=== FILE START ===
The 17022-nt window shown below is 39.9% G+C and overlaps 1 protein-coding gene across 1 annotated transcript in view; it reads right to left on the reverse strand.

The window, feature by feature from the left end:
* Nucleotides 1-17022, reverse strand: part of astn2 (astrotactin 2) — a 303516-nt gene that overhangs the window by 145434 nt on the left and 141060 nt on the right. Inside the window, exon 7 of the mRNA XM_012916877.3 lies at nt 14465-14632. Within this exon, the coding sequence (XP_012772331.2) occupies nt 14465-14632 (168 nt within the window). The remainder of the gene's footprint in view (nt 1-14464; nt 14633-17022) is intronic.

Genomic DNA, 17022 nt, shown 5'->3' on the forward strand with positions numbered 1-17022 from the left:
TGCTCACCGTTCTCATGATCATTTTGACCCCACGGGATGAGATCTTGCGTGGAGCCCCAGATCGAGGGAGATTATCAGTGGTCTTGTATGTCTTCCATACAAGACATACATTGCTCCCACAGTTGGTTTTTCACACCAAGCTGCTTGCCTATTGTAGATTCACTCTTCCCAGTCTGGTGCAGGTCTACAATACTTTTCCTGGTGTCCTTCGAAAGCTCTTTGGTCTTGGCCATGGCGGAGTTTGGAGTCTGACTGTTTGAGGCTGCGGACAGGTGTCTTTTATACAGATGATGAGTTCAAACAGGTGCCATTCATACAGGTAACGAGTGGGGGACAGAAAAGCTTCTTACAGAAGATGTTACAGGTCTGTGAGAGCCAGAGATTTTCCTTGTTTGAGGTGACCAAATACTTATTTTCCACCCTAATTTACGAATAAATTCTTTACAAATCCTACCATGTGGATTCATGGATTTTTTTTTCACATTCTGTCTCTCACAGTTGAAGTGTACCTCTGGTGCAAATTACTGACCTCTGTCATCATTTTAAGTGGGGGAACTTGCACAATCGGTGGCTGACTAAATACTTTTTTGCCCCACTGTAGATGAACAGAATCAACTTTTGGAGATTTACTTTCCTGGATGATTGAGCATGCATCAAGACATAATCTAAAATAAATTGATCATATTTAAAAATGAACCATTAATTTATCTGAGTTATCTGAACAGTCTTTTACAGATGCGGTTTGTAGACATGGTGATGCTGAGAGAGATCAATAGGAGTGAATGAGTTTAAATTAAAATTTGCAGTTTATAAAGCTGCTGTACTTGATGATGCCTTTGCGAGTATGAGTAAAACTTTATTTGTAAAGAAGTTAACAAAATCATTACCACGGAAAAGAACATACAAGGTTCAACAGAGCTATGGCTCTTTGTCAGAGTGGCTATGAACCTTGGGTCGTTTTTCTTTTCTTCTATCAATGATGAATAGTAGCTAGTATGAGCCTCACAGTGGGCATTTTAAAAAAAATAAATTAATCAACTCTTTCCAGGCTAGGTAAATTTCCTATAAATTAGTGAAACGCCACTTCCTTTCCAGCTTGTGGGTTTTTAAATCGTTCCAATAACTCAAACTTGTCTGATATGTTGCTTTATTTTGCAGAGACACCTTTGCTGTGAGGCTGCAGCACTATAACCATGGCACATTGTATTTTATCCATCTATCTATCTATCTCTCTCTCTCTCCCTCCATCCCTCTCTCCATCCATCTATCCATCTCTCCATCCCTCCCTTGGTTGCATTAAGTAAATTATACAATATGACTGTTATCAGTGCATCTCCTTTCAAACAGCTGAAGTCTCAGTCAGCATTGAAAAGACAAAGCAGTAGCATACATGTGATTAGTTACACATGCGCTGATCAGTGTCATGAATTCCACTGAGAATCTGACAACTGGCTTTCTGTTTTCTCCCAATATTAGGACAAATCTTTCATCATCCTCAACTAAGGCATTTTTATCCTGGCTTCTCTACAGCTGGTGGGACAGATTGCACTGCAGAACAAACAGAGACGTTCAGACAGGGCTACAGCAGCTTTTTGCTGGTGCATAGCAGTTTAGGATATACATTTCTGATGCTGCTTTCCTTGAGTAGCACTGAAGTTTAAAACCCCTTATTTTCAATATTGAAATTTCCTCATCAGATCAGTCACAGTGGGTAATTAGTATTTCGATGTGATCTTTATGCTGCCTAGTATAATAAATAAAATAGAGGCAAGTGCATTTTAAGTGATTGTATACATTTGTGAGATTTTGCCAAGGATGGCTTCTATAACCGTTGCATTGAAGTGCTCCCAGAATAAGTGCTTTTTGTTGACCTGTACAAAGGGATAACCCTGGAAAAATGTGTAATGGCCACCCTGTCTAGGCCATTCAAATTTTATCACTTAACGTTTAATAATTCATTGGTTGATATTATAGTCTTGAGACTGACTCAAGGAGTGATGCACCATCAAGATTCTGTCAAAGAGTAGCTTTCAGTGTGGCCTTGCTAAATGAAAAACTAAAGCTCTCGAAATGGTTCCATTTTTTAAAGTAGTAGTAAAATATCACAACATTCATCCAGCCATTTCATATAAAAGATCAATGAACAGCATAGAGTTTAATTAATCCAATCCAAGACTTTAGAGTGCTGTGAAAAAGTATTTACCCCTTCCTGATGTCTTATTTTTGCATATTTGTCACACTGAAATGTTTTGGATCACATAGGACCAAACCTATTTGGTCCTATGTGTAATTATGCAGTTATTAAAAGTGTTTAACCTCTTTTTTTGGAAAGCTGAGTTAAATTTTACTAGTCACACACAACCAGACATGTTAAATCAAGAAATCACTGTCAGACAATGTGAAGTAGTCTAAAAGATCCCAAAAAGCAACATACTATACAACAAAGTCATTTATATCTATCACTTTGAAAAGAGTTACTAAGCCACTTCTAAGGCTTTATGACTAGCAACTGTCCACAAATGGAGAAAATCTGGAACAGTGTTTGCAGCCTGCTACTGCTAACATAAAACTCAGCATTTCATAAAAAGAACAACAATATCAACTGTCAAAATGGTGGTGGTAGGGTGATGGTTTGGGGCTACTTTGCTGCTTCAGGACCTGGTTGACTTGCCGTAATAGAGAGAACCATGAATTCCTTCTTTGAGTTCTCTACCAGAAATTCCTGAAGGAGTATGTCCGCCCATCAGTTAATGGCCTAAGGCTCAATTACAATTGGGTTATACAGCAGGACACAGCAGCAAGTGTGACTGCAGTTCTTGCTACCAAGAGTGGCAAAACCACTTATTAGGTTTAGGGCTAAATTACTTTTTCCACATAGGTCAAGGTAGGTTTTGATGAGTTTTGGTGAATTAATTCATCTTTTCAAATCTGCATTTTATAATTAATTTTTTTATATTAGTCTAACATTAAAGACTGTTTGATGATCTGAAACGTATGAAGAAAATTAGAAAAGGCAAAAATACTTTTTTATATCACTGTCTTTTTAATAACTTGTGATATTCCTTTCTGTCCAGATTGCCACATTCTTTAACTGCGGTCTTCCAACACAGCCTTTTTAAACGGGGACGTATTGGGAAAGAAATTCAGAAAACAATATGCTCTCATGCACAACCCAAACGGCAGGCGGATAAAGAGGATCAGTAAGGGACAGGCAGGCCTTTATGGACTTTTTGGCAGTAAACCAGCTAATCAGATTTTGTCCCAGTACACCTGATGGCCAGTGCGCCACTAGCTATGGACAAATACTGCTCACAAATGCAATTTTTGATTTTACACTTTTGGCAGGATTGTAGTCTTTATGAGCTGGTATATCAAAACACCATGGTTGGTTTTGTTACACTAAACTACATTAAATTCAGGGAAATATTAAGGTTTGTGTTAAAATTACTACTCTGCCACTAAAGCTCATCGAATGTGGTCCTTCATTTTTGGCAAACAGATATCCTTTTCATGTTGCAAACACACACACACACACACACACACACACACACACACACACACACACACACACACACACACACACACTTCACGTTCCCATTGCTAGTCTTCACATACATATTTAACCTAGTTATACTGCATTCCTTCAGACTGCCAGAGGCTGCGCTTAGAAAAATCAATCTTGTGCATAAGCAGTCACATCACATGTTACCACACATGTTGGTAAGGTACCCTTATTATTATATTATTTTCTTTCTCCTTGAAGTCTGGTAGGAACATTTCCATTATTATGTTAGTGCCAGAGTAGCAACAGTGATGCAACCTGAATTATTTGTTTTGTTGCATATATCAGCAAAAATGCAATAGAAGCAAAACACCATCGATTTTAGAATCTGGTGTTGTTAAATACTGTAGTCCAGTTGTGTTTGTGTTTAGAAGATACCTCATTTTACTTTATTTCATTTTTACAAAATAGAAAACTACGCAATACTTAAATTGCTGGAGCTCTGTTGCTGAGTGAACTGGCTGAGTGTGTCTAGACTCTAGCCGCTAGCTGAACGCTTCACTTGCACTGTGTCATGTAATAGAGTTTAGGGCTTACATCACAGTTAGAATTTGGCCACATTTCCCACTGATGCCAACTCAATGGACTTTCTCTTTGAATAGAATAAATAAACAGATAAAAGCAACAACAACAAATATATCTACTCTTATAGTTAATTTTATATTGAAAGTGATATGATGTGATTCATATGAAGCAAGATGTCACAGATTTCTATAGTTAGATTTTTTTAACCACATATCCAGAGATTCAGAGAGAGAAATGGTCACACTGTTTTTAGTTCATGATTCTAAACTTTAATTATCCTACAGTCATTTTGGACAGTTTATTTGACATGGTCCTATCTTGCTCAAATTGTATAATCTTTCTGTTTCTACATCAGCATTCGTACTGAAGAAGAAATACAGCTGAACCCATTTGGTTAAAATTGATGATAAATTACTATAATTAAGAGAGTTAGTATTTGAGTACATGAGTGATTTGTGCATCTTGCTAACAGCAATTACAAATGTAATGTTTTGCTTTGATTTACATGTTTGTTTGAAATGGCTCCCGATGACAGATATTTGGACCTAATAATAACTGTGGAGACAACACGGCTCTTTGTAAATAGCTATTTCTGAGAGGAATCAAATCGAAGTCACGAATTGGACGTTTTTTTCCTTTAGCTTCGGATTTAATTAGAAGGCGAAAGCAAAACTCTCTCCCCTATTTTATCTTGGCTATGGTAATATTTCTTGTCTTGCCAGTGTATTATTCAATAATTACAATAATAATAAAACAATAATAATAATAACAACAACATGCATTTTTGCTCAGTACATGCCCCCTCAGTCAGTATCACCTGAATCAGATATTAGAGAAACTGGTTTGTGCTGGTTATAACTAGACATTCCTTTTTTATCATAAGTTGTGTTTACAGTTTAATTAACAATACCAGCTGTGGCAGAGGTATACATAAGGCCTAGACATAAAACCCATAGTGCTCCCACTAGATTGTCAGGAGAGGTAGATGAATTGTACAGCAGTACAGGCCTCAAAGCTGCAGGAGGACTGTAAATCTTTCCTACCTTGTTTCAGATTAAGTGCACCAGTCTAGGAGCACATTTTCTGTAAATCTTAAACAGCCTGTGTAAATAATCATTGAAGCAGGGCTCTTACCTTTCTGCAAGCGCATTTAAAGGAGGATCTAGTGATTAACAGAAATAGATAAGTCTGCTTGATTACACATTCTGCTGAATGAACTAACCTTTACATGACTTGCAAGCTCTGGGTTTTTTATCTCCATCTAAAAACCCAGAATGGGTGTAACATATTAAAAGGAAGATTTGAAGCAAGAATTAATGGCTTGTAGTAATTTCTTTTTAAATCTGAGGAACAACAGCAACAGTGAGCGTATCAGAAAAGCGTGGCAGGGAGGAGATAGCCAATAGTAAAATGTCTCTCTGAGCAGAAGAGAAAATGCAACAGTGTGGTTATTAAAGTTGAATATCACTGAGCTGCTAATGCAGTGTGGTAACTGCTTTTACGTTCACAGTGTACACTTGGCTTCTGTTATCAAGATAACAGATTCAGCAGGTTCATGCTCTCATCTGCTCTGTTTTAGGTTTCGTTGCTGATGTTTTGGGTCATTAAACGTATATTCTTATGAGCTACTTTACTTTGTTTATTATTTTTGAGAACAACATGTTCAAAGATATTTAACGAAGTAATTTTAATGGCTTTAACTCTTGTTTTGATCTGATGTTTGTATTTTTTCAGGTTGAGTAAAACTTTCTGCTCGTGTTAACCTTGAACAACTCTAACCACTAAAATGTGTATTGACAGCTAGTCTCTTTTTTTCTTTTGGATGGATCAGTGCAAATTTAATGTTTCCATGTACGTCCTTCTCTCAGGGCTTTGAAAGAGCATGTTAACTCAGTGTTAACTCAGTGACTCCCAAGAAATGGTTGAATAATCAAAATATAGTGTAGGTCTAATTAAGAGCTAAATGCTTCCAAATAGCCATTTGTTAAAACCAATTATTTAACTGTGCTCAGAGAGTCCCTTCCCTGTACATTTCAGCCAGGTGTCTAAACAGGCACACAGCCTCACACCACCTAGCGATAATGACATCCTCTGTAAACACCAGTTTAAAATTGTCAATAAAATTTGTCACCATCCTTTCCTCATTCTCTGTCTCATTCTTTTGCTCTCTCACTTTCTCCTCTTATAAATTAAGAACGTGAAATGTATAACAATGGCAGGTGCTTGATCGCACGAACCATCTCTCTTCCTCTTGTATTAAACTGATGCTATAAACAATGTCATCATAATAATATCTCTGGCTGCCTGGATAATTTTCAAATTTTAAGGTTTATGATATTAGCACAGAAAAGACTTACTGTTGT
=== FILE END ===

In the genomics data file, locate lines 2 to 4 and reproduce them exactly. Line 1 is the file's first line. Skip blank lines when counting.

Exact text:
The window, feature by feature from the left end:
* Nucleotides 1-17022, reverse strand: part of astn2 (astrotactin 2) — a 303516-nt gene that overhangs the window by 145434 nt on the left and 141060 nt on the right. Inside the window, exon 7 of the mRNA XM_012916877.3 lies at nt 14465-14632. Within this exon, the coding sequence (XP_012772331.2) occupies nt 14465-14632 (168 nt within the window). The remainder of the gene's footprint in view (nt 1-14464; nt 14633-17022) is intronic.

Genomic DNA, 17022 nt, shown 5'->3' on the forward strand with positions numbered 1-17022 from the left: